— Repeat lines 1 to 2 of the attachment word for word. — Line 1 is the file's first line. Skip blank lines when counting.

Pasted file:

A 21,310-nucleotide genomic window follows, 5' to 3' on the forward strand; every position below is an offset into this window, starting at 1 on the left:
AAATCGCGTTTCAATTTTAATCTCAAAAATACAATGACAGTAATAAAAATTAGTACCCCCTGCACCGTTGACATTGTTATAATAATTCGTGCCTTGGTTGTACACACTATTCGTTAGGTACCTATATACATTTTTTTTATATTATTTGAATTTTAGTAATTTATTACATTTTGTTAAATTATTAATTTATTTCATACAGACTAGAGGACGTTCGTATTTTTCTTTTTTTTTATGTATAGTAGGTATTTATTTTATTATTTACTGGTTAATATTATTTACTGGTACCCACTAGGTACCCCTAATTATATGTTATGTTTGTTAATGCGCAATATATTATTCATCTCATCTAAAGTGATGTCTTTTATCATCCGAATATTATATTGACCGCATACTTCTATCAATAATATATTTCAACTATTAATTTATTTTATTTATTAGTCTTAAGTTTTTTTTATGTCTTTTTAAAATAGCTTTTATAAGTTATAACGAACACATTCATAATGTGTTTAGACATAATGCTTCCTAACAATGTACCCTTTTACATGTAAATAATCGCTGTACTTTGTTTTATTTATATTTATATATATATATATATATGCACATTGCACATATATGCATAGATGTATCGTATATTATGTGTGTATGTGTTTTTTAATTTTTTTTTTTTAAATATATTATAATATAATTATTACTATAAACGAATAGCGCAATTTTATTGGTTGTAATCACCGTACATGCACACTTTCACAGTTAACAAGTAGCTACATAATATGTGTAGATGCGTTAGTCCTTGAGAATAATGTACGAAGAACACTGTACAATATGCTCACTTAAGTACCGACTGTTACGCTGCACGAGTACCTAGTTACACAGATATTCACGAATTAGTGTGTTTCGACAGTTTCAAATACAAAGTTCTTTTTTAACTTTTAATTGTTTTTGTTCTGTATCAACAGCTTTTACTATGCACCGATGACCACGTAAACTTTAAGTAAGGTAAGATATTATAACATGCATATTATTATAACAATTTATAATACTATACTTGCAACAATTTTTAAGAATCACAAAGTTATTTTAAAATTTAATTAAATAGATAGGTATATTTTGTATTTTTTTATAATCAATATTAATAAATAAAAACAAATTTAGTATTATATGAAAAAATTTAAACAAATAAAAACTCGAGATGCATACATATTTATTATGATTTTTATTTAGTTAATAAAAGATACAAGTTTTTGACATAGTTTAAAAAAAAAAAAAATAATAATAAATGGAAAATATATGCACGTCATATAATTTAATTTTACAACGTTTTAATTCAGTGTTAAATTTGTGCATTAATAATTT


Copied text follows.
A 21,310-nucleotide genomic window follows, 5' to 3' on the forward strand; every position below is an offset into this window, starting at 1 on the left:
AAATCGCGTTTCAATTTTAATCTCAAAAATACAATGACAGTAATAAAAATTAGTACCCCCTGCACCGTTGACATTGTTATAATAATTCGTGCCTTGGTTGTACACACTATTCGTTAGGTACCTATATACATTTTTTTTATATTATTTGAATTTTAGTAATTTATTACATTTTGTTAAATTATTAATTTATTTCATACAGACTAGAGGACGTTCGTATTTTTCTTTTTTTTTATGTATAGTAGGTATTTATTTTATTATTTACTGGTTAATATTATTTACTGGTACCCACTAGGTACCCCTAATTATATGTTATGTTTGTTAATGCGCAATATATTATTCATCTCATCTAAAGTGATGTCTTTTATCATCCGAATATTATATTGACCGCATACTTCTATCAATAATATATTTCAACTATTAATTTATTTTATTTATTAGTCTTAAGTTTTTTTTATGTCTTTTTAAAATAGCTTTTATAAGTTATAACGAACACATTCATAATGTGTTTAGACATAATGCTTCCTAACAATGTACCCTTTTACATGTAAATAATCGCTGTACTTTGTTTTATTTATATTTATATATATATATATATATGCACATTGCACATATATGCATAGATGTATCGTATATTATGTGTGTATGTGTTTTTTAATTTTTTTTTTTTAAATATATTATAATATAATTATTACTATAAACGAATAGCGCAATTTTATTGGTTGTAATCACCGTACATGCACACTTTCACAGTTAACAAGTAGCTACATAATATGTGTAGATGCGTTAGTCCTTGAGAATAATGTACGAAGAACACTGTACAATATGCTCACTTAAGTACCGACTGTTACGCTGCACGAGTACCTAGTTACACAGATATTCACGAATTAGTGTGTTTCGACAGTTTCAAATACAAAGTTCTTTTTTAACTTTTAATTGTTTTTGTTCTGTATCAACAGCTTTTACTATGCACCGATGACCACGTAAACTTTAAGTAAGGTAAGATATTATAACATGCATATTATTATAACAATTTATAATACTATACTTGCAACAATTTTTAAGAATCACAAAGTTATTTTAAAATTTAATTAAATAGATAGGTATATTTTGTATTTTTTTATAATCAATATTAATAAATAAAAACAAATTTAGTATTATATGAAAAAATTTAAACAAATAAAAACTCGAGATGCATACATATTTATTATGATTTTTATTTAGTTAATAAAAGATACAAGTTTTTGACATAGTTTAAAAAAAAAAAAAATAATAATAAATGGAAAATATATGCACGTCATATAATTTAATTTTACAACGTTTTAATTCAGTGTTAAATTTGTGCATTAATAATTT